2. Preliminary Literature Review: Review 7-14 important and/or recent academic journal or conference papers on your topic, and conclude with a single sentence Research Question that you think needs answering. If possible, attach an example research paper, one that you think is most like what you would like to do.
3. Initial Research Method. State the variables/constructs you are interested in, preferably distinguishing variable(s) related to your topic (dependent) from those that affect it (independent or control). How will you test your research question against the real world? Describe as best you can things like expected subject number, the sampling method, how missing values will be dealt with, the research tools used, etc. Only if your method is good will your conclusions be valid.
Your Preliminary Thesis Proposal can follow your Postgraduate Research Project, or can be an entirely new topic area. However it takes time to develop a convincing proposal, and this must be done in the first year.
Without an acceptable preliminary thesis proposal your intended faculty supervisor may not agree to commit to supervize you. Hence you should approach your desired supervisor early, both to get early comments, and to make sure he/she is available. Several drafts may be required until student and supervisor agree the proposed research is both valid and feasible. The Preliminary Thesis Proposal is submitted for approval to the Research Supervisor, who then signs the Academic Approval form (OGS2) for admission to the MInfSc degree as "Chief Supervisor " , which is then passed to the Post-Graduate Advisor.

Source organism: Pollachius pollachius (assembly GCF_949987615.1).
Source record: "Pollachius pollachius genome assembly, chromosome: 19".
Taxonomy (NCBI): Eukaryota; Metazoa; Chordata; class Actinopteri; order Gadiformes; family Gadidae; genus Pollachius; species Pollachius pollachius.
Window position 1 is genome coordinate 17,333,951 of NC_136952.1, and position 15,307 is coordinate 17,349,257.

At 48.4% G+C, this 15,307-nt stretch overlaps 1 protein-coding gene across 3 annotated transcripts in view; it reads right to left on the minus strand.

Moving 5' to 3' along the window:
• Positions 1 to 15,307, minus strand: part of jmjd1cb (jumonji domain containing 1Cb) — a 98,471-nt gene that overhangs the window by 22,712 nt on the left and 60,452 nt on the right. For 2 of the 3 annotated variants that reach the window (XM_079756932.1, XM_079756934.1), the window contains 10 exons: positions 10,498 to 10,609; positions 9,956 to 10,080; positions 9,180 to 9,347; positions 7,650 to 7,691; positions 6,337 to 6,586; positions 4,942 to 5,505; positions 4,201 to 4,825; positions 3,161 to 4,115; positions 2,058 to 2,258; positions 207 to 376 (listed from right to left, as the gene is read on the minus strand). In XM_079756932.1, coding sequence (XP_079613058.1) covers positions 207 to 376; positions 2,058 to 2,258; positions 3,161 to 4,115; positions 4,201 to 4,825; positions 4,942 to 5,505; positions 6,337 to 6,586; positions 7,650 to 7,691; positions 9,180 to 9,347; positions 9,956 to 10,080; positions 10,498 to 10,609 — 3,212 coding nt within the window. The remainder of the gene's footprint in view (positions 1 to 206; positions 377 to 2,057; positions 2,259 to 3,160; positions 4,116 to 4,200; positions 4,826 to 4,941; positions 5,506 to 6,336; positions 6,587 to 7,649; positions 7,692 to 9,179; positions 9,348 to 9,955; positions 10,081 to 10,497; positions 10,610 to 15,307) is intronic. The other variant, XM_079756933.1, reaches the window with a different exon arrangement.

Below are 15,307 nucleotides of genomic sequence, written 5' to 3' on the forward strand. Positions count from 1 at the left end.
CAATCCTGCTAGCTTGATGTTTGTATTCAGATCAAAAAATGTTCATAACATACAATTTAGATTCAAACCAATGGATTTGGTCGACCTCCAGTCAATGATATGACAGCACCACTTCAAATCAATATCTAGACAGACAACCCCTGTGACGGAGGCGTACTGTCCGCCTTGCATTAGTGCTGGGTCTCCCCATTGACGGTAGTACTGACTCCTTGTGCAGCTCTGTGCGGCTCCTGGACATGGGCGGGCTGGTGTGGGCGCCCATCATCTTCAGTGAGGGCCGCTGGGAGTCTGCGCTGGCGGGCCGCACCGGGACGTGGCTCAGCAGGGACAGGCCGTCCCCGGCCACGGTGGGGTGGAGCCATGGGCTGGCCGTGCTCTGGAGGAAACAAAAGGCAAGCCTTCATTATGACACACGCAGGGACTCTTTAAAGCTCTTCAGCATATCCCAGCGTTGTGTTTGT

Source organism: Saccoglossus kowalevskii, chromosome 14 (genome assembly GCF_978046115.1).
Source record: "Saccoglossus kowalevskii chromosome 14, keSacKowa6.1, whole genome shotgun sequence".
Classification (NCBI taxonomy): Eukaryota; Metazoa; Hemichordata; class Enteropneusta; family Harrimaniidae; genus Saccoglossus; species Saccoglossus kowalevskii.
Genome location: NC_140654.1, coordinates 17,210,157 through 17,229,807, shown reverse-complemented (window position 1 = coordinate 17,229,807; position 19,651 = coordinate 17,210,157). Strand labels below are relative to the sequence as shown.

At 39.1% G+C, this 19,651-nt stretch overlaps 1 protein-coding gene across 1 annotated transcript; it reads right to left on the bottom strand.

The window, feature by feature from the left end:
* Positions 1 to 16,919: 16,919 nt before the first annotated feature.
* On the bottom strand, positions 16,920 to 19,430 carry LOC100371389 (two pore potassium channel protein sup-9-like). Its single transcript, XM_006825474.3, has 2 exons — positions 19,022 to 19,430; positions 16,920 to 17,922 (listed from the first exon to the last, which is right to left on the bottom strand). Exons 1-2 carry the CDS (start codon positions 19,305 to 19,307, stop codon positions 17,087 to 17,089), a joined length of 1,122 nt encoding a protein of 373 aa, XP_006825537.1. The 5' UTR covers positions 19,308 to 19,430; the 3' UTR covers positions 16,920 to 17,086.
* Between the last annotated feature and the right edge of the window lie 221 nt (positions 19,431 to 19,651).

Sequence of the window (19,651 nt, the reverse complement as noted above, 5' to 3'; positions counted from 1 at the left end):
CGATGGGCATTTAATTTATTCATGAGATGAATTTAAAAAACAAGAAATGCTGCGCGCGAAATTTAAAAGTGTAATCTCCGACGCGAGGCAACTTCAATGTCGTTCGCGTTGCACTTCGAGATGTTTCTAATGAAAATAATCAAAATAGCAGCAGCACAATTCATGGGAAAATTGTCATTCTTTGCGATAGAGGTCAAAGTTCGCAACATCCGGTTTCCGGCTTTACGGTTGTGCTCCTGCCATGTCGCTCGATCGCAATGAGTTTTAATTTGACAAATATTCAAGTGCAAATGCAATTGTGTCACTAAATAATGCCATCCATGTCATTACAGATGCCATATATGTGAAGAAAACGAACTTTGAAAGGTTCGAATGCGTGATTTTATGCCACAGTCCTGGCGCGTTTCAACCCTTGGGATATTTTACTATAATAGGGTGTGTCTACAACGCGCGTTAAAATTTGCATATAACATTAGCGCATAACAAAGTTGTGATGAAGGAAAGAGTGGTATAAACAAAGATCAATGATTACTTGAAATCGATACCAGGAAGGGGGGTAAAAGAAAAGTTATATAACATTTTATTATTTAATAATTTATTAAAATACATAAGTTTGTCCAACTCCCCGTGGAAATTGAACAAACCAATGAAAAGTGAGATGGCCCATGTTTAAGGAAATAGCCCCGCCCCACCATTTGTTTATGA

It is beyond the scope of this information sheet to describe the process of carrying out a Masters Thesis. See the Postgraduate Policy and Procedures Handbook, published by the College of Sciences Office of Postgraduate Studies. Note that your "thesis clock" starts whenever you register for the thesis, which does not need to be at the beginning of the semester. You then must take at least one year to finish from that time, but it may take a few months longer depending on the thesis.
Some requirements are:
· The thesis should represent a substantial research effort, as it is officially a 120 credit research project, or one year of full-time study.
· The thesis should produce original, publishable research that includes an up-to-date and comprehensive review of the relevant academic literature on the topic, the design of an appropriate and valid research methodology, valid data collection and analysis.
Ideally, by no later than six months into the thesis year the student will have a full Masters Thesis Proposal approved by their supervisor, and be ready to collect and analyse their data. A full proposal covers the following areas:
2. Literature Review.
3. Research Question.
4. Research Design: Specifies variables and hypotheses
5. Research Method: Including completing all necessary research tools (e.g. a questionnaire).
6. Analysis Method: How the data will be dealt with, and details of any analysis methods or statistics that will be used.
The final thesis then need only add “Results and Analysis” and “Conclusions and Discussion” to finish.
The thesis will be examined by the Supervisor, an independent Internal Examiner and an External (non-Massey) Examiner. They will award: First Class Honors, Second Class Honors Division I, Second Class Honors Division II, or a Pass.
Direct entry to PhD is by selection. As well as the usual language and visa requirements, applicants must submit a thesis proposal of 20-30 pages along much the same lines as for a masters, but in more detail and to a higher quality. They should also give some thought to who will be their supervisor.
For more information: Contact Brian Whitworth, email@example.com